NPM swats path traversal bug that lets evil packages modify, steal files. That’s bad for JavaScript crypto-wallets

On Wednesday, NPM, Inc, the California-based biz that has taken it upon itself to organize the world’s JavaScript packages into the npm registry, warned that its command line tool, the npm CLI, has a rather serious security vulnerability. Version 6.13.4 has been rushed out with a fix.

The flaw – also present in less-than-current versions of yarn, a Facebook-spawned open-source alternative client for fetching modules from the registry – could allow a hackers to alter the files on systems of users who have installed a malicious package.

That’s a risk that exists independent of this particular vulnerability, given that developers who install npm packages (or third-party libraries in other package management systems) are running code of uncertain origin. But in this instance, the problem resides in the npm client itself.

“In versions of npm prior to 6.13.3 (and versions of yarn prior to 1.21.1), a properly constructed entry in the package.json ‘bin’ field would allow a package publisher to modify and/or gain access to arbitrary files on a user’s system when the package is installed,” NPM’s security team said in a blog post.

A separate vulnerability allows the creation of arbitrary symlinks to any file.

Version of npm prior to 6.13.4, and all versions of yarn currently, allow the arbitrary overwriting of an existing binary with another file, but only in the /usr/local/bin directory.

What should happen is that packages should only be allowed access to the node_modules folder in a given app file.

Developer Daniel Ruf identified the security vulnerability and on Thursday published a blog post about his findings.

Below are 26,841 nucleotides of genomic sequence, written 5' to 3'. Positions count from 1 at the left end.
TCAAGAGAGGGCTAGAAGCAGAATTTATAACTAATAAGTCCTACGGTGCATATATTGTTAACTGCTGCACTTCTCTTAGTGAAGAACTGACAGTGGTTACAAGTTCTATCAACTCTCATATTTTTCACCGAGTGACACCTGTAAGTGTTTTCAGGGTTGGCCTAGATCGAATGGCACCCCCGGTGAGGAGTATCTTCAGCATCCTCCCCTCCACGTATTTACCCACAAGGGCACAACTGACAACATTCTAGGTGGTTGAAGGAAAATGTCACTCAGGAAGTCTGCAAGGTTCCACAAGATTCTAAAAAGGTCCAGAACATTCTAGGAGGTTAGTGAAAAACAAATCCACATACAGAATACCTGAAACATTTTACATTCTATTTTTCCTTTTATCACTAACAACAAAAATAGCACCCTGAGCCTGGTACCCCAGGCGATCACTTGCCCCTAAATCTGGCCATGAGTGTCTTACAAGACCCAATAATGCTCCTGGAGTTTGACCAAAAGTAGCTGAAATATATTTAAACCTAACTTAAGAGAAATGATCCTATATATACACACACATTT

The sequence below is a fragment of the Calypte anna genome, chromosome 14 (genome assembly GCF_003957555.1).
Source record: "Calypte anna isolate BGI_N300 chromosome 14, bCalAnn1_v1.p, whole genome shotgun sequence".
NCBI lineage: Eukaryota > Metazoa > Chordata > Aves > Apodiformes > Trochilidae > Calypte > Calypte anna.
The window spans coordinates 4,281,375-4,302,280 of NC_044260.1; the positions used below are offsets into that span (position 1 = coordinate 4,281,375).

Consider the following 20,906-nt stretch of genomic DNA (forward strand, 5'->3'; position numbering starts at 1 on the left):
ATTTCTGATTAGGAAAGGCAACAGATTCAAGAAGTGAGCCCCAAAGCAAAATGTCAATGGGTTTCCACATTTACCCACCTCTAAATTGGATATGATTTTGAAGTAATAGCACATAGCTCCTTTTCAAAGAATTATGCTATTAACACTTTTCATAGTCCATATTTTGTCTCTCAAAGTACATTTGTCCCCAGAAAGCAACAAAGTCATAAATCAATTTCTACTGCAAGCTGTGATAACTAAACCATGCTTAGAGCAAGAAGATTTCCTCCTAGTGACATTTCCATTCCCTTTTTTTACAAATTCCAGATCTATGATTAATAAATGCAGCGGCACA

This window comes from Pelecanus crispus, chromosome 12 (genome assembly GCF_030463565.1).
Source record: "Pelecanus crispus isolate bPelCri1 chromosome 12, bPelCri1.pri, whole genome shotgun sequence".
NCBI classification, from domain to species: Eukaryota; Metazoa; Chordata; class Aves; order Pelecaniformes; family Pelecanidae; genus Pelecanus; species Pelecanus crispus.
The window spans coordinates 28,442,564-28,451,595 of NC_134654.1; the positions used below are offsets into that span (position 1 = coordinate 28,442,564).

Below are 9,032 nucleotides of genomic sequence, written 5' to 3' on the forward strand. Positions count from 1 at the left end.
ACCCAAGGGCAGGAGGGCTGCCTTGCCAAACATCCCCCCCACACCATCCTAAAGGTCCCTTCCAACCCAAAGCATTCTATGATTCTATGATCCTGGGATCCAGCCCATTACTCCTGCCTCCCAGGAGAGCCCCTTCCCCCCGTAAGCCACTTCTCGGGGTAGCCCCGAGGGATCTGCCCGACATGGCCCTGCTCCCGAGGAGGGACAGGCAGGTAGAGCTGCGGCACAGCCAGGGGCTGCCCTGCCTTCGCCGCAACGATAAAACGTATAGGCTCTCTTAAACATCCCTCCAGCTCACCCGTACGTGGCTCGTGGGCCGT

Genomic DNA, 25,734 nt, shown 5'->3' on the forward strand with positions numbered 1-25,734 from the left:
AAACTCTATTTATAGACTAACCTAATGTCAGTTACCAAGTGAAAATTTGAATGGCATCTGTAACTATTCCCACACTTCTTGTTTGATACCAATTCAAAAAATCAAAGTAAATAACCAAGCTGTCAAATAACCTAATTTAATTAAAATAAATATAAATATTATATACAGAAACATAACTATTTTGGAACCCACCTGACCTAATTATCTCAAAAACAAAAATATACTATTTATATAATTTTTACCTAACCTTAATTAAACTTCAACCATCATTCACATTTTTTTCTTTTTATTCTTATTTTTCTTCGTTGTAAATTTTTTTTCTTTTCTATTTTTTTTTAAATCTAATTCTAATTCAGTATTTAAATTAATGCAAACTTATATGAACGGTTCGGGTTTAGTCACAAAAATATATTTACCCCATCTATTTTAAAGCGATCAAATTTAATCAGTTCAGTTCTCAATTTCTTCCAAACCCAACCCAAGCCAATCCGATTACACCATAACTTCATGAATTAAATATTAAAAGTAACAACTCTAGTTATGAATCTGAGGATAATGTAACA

“The problem is that we can define any (valid) paths for the binary name and the file which is then symlinked,” explained Ruf.

And doing so is not particularly difficult. It requires an entry for the “bin” key in package.json, a file that npm uses to convey the metadata about the project and its dependencies. It would look something like this:

 "bin": { "../some/path": "../some/other/path" }
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“This is basically everything that is needed to execute these attacks,” said Ruf. “What you can do with this depends on the package manager and the result can be pretty bad.”

To demonstrate this, he created proof-of-concept exploits that write or overwrite arbitrary files and allow unauthorized file access. As in the “bin” example above, they consist of a JSON key-value pair. A possible consequence of this security failure could be the theft of crypto wallets.

NPM said it has scanned the registry looking for modules that use this attack but hasn’t found any. “That does not guarantee that it hasn’t been used, but it does mean that it isn’t currently being used in published packages on the registry,” NPM’s security team said.

So that’s all right then. ®

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